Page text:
“Fire and Ice”: Bookburners S02E07

 

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Bookburners S02E07: Fire and Ice
by Amal El-Mohtar
8.3.16
3.5 out of 5

When We Last Left Our Heroes…: Liam and Grace headed to Shanghai to recover the artifact the Maitress suggested might help them repair the Orb. They were successful but also opened up some wounds of the past that might take a while to heal…

Case of the Week: Team Three must head to Ottawa to investigate a strange disturbance in the Parliamentary library leading up to the 100th anniversary of a fire that destroyed the old Parliament.

How It Went: This week’s installment begins in the immediate aftermath of a successful Team Three adventure – although they’re all a bit battered and bruised, including a broken arm on Grace. But they’re back at the Vatican and, as Sal puts it, there’s a moment of feeling nice about how ‘normal’ the experience was. Normal being relative, of course. But the idea of the team working together and doing their thing again without any of the tension that’s been surrounding them for the last while… sounds like it was pretty nice. It also involved a frost demon, which is pretty cool.

Asanti arrives to say hello to them as the doctors finish checking them out and explains that she has another gig for the team already: an old friend of hers in Canada has reached out in the wake of some suspicious occurrences that seem like they might require some outside assistance. She briefs Menchú on the situation and after yet another tense interaction between the two, a thaw seems to begin. As we’ve seen previously, they still care about each other – and despite their struggles to not use metaphors and speak plainly, they manage to get that across. It’s a nice moment between them in a season that hasn’t had many of those.

She gives the team the rest of the brief: they’re headed to Ottawa, to the Parliament building. Nearly a hundred years ago to the day, the building burned down except for the library, and so this apparent haunting seems all too coincidentally timed to be, well, a coincidence. Liam is suspicious of the whole thing, thinking it’s probably a waste of time – but Asanti trusts the source and so here they all go. Grace is tagging along, too – but, she insists, for vacation and not work (that broken arm can’t be healed while the candle is out). There’s a great moment for the four of them where, as Liam and Sal are nudging and teasing Grace about her choice of vacation locale, she reveals that she really wants to attend Winterlude, which is not only a real thing but even cooler sounding that the book made it out to be (which was pretty cool). Also, I promise those weren’t puns about the cold.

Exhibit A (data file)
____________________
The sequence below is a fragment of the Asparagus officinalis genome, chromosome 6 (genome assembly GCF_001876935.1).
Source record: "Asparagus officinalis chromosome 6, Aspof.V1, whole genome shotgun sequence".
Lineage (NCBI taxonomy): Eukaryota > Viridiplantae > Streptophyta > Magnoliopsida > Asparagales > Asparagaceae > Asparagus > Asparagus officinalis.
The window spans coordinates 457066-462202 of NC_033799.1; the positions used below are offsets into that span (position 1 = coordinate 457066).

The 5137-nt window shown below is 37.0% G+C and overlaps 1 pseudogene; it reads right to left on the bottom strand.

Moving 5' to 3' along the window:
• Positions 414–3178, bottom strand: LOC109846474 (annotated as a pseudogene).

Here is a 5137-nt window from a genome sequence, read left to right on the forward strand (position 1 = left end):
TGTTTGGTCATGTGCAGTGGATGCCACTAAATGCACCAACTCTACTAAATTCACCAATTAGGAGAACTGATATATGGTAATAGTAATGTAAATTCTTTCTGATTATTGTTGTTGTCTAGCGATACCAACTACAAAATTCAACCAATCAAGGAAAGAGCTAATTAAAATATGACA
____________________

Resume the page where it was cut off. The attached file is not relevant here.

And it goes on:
Anyway. They arrive in Ottawa and are greeted by Asanti’s friend Jeanne, who miiiiight be more than a friend? There’s an unfortunate recurring goof about their interest in fish being a euphemism and it felt a little tonally out of sync with the rest of the piece… but regardless, Asanti and Jeanne go to catch up while Aisha, a work-study intern at the library, takes them on a little tour. There’s a moment of culture clash, or at least unthinking insensitivity, on Sal’s part when she asks Aisha about her religion – and it’s a neat piece of foreshadowing for what’ll happen later.

The Team gets the scoop on these mysterious “hauntings”: apparently the motion sensors keep going off and things briefly go a little haywire but there’s nothing to be found on any cameras or in the building. So, naturally, they decide to have a sleepover in the space to see what they can discover. Liam heads out to collect Grace, who is blissfully skating down the river, and the two have a nice moment of debrief on Shanghai as well as cementing a shared vocabulary of experience on missing parts of their lives. It’s different for the two of them, obviously, but they also have more in common than not when it comes to gaps in time.